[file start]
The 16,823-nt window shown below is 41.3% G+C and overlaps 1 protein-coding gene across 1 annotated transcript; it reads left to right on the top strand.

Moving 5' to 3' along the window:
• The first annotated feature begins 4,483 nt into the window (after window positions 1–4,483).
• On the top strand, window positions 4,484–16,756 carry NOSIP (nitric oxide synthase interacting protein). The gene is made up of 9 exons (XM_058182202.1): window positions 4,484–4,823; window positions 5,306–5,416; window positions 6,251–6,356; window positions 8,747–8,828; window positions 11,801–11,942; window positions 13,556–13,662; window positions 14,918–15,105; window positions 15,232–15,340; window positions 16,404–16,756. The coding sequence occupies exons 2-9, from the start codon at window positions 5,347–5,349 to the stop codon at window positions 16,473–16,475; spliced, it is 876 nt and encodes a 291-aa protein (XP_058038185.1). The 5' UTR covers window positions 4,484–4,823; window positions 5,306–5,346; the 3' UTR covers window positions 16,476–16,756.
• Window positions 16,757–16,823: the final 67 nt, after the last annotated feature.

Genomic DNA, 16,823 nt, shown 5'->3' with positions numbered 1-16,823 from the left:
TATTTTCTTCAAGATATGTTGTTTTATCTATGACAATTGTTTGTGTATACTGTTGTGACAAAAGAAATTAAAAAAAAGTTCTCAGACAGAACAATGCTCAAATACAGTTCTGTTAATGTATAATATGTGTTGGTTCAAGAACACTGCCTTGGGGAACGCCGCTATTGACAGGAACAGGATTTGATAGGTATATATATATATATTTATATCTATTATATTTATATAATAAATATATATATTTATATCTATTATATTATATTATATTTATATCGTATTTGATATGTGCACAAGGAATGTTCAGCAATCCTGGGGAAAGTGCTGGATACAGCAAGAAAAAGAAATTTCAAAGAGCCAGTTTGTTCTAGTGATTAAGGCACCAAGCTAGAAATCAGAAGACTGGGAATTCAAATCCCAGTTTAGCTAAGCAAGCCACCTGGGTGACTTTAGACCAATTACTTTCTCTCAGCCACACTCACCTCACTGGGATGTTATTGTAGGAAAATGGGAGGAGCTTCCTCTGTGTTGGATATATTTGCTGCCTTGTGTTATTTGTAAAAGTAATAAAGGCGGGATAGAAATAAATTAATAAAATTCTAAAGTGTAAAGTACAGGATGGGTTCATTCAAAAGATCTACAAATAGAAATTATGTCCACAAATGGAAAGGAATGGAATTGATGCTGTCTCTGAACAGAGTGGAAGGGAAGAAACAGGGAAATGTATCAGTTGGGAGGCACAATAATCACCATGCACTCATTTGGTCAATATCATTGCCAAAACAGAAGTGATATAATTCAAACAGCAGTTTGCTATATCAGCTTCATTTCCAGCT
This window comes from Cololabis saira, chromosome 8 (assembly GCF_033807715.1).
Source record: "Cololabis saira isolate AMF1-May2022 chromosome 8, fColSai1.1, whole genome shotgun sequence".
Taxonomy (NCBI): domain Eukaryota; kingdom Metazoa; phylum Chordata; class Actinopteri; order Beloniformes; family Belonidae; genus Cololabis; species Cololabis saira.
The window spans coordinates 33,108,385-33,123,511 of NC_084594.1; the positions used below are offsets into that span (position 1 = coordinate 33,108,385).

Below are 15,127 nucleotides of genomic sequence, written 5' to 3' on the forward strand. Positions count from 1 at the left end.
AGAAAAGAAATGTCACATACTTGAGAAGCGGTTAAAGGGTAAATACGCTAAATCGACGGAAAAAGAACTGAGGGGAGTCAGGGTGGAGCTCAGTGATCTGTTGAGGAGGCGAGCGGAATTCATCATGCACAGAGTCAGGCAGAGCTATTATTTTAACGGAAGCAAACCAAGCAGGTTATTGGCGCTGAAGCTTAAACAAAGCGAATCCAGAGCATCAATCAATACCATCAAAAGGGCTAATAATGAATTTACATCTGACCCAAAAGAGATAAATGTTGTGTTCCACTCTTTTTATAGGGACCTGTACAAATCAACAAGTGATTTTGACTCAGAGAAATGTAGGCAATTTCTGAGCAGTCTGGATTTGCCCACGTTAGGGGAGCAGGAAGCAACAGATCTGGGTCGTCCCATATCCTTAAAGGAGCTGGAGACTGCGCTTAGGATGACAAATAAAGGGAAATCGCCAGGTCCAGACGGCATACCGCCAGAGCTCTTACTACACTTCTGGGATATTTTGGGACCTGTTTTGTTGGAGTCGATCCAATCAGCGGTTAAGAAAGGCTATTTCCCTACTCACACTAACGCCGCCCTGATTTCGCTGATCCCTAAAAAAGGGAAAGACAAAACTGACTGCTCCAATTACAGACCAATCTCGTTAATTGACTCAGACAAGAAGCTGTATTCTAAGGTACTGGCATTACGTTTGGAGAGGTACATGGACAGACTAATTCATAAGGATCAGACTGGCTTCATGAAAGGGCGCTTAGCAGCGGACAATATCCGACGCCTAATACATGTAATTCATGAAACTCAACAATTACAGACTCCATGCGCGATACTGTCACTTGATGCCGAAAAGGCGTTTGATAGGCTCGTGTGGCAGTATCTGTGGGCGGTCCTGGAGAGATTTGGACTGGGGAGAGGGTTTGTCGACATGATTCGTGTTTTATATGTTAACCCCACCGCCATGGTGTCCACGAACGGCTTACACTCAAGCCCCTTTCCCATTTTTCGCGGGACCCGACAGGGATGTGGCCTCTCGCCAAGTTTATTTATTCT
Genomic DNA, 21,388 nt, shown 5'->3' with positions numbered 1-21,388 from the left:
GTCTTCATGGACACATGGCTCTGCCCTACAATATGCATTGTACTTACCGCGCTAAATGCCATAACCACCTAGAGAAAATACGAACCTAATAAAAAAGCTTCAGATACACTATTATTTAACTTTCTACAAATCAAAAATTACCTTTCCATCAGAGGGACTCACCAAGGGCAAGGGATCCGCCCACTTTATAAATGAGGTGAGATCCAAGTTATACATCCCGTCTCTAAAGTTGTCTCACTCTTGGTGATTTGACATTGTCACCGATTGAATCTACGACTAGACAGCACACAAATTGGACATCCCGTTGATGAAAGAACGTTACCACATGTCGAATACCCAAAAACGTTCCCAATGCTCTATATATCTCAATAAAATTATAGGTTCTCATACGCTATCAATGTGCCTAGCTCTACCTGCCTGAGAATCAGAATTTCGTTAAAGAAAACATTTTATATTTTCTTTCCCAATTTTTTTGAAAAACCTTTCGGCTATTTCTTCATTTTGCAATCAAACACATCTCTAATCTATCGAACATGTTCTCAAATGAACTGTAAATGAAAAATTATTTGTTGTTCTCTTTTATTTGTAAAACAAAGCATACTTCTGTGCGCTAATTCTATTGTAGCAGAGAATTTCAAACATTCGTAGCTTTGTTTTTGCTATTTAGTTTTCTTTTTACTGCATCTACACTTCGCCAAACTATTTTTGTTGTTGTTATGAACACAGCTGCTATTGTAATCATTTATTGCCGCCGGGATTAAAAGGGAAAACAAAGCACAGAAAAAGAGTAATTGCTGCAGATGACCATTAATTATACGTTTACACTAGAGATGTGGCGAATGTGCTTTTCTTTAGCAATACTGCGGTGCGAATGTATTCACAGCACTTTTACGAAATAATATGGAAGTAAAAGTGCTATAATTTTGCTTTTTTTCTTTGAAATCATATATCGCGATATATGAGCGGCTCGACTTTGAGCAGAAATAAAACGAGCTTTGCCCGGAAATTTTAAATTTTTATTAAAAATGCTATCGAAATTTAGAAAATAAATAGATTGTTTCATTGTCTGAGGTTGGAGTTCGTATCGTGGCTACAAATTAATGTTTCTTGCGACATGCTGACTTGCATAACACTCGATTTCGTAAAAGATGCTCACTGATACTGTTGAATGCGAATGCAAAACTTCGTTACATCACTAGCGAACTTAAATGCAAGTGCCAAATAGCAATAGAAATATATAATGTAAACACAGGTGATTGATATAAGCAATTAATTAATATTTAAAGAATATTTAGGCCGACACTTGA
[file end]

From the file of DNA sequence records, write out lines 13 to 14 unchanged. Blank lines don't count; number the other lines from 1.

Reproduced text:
AGAAAAGAAATGTCACATACTTGAGAAGCGGTTAAAGGGTAAATACGCTAAATCGACGGAAAAAGAACTGAGGGGAGTCAGGGTGGAGCTCAGTGATCTGTTGAGGAGGCGAGCGGAATTCATCATGCACAGAGTCAGGCAGAGCTATTATTTTAACGGAAGCAAACCAAGCAGGTTATTGGCGCTGAAGCTTAAACAAAGCGAATCCAGAGCATCAATCAATACCATCAAAAGGGCTAATAATGAATTTACATCTGACCCAAAAGAGATAAATGTTGTGTTCCACTCTTTTTATAGGGACCTGTACAAATCAACAAGTGATTTTGACTCAGAGAAATGTAGGCAATTTCTGAGCAGTCTGGATTTGCCCACGTTAGGGGAGCAGGAAGCAACAGATCTGGGTCGTCCCATATCCTTAAAGGAGCTGGAGACTGCGCTTAGGATGACAAATAAAGGGAAATCGCCAGGTCCAGACGGCATACCGCCAGAGCTCTTACTACACTTCTGGGATATTTTGGGACCTGTTTTGTTGGAGTCGATCCAATCAGCGGTTAAGAAAGGCTATTTCCCTACTCACACTAACGCCGCCCTGATTTCGCTGATCCCTAAAAAAGGGAAAGACAAAACTGACTGCTCCAATTACAGACCAATCTCGTTAATTGACTCAGACAAGAAGCTGTATTCTAAGGTACTGGCATTACGTTTGGAGAGGTACATGGACAGACTAATTCATAAGGATCAGACTGGCTTCATGAAAGGGCGCTTAGCAGCGGACAATATCCGACGCCTAATACATGTAATTCATGAAACTCAACAATTACAGACTCCATGCGCGATACTGTCACTTGATGCCGAAAAGGCGTTTGATAGGCTCGTGTGGCAGTATCTGTGGGCGGTCCTGGAGAGATTTGGACTGGGGAGAGGGTTTGTCGACATGATTCGTGTTTTATATGTTAACCCCACCGCCATGGTGTCCACGAACGGCTTACACTCAAGCCCCTTTCCCATTTTTCGCGGGACCCGACAGGGATGTGGCCTCTCGCCAAGTTTATTTATTCT
Genomic DNA, 21,388 nt, shown 5'->3' with positions numbered 1-21,388 from the left: